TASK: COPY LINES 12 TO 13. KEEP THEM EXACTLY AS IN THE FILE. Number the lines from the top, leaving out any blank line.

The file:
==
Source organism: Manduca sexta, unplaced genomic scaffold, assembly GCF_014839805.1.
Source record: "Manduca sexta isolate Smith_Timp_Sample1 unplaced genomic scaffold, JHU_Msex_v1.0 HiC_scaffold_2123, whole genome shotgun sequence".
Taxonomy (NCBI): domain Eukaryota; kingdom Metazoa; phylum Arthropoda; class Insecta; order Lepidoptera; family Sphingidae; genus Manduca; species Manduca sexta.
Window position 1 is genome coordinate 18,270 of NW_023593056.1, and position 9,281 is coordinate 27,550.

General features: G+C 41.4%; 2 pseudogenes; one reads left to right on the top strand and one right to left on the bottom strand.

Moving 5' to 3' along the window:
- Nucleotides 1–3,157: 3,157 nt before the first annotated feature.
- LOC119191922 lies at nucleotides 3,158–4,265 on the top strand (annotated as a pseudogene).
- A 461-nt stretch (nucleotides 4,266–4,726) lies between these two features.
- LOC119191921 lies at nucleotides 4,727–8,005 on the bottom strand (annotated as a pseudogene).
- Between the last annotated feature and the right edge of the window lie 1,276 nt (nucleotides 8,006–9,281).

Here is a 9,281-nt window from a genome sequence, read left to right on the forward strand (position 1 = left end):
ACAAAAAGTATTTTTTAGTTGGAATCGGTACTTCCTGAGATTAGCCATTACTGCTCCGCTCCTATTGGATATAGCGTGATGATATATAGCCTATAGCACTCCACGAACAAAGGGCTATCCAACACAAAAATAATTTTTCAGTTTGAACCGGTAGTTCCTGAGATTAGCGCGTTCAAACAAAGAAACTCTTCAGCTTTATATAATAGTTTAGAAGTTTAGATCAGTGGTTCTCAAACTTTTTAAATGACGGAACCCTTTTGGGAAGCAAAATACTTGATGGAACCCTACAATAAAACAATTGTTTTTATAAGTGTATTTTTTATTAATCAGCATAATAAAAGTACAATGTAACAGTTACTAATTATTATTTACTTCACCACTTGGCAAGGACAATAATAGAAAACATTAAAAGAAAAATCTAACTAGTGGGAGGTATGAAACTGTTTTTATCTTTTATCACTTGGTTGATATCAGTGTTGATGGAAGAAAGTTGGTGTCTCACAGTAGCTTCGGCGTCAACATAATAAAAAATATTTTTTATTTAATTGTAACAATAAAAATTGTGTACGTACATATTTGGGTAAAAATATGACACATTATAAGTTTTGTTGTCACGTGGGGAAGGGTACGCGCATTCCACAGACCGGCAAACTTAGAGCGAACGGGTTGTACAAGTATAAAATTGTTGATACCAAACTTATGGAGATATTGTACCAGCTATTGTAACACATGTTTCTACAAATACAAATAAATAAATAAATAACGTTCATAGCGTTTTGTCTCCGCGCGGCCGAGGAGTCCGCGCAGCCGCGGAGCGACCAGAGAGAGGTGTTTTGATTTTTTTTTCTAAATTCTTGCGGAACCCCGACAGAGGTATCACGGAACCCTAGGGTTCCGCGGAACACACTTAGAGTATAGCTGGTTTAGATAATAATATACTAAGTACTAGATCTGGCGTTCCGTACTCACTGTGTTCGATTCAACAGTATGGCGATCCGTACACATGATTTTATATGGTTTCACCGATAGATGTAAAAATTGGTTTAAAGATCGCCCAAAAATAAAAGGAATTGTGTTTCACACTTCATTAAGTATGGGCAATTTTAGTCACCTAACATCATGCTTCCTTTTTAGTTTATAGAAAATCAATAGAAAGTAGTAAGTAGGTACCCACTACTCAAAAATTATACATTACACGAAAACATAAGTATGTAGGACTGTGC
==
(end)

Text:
Here is a 9,281-nt window from a genome sequence, read left to right on the forward strand (position 1 = left end):
ACAAAAAGTATTTTTTAGTTGGAATCGGTACTTCCTGAGATTAGCCATTACTGCTCCGCTCCTATTGGATATAGCGTGATGATATATAGCCTATAGCACTCCACGAACAAAGGGCTATCCAACACAAAAATAATTTTTCAGTTTGAACCGGTAGTTCCTGAGATTAGCGCGTTCAAACAAAGAAACTCTTCAGCTTTATATAATAGTTTAGAAGTTTAGATCAGTGGTTCTCAAACTTTTTAAATGACGGAACCCTTTTGGGAAGCAAAATACTTGATGGAACCCTACAATAAAACAATTGTTTTTATAAGTGTATTTTTTATTAATCAGCATAATAAAAGTACAATGTAACAGTTACTAATTATTATTTACTTCACCACTTGGCAAGGACAATAATAGAAAACATTAAAAGAAAAATCTAACTAGTGGGAGGTATGAAACTGTTTTTATCTTTTATCACTTGGTTGATATCAGTGTTGATGGAAGAAAGTTGGTGTCTCACAGTAGCTTCGGCGTCAACATAATAAAAAATATTTTTTATTTAATTGTAACAATAAAAATTGTGTACGTACATATTTGGGTAAAAATATGACACATTATAAGTTTTGTTGTCACGTGGGGAAGGGTACGCGCATTCCACAGACCGGCAAACTTAGAGCGAACGGGTTGTACAAGTATAAAATTGTTGATACCAAACTTATGGAGATATTGTACCAGCTATTGTAACACATGTTTCTACAAATACAAATAAATAAATAAATAACGTTCATAGCGTTTTGTCTCCGCGCGGCCGAGGAGTCCGCGCAGCCGCGGAGCGACCAGAGAGAGGTGTTTTGATTTTTTTTTCTAAATTCTTGCGGAACCCCGACAGAGGTATCACGGAACCCTAGGGTTCCGCGGAACACACTTAGAGTATAGCTGGTTTAGATAATAATATACTAAGTACTAGATCTGGCGTTCCGTACTCACTGTGTTCGATTCAACAGTATGGCGATCCGTACACATGATTTTATATGGTTTCACCGATAGATGTAAAAATTGGTTTAAAGATCGCCCAAAAATAAAAGGAATTGTGTTTCACACTTCATTAAGTATGGGCAATTTTAGTCACCTAACATCATGCTTCCTTTTTAGTTTATAGAAAATCAATAGAAAGTAGTAAGTAGGTACCCACTACTCAAAAATTATACATTACACGAAAACATAAGTATGTAGGACTGTGC